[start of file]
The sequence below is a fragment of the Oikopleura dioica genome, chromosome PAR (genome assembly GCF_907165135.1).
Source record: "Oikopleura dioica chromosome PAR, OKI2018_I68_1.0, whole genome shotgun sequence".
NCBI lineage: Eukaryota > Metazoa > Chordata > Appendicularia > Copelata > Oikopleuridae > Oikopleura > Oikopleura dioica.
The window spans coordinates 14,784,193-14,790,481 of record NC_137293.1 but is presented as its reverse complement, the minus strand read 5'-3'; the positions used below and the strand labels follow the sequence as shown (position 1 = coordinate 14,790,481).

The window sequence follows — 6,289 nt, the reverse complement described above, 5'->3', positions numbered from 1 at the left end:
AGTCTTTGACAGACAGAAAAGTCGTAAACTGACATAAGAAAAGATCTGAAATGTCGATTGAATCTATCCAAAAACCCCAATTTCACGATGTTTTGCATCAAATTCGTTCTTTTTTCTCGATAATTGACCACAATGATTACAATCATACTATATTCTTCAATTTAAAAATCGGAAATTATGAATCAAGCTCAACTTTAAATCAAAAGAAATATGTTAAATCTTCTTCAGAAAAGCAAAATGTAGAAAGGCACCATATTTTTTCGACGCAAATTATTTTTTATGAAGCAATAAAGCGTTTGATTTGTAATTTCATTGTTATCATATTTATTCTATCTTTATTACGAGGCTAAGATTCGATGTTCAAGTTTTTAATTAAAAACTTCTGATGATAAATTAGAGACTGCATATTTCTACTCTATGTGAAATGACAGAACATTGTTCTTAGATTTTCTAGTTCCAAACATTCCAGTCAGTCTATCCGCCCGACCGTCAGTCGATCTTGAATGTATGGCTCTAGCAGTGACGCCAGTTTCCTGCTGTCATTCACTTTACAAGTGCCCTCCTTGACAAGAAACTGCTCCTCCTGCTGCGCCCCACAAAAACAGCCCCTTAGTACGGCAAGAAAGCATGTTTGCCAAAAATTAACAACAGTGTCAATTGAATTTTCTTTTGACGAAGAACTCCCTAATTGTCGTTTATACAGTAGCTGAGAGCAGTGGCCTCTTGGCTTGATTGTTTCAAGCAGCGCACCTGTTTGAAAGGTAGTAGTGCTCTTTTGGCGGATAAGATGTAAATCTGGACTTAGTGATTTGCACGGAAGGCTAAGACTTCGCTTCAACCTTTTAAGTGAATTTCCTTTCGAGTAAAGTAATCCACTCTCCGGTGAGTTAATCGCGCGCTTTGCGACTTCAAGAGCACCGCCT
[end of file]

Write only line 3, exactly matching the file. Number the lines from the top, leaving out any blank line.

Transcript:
NCBI lineage: Eukaryota > Metazoa > Chordata > Appendicularia > Copelata > Oikopleuridae > Oikopleura > Oikopleura dioica.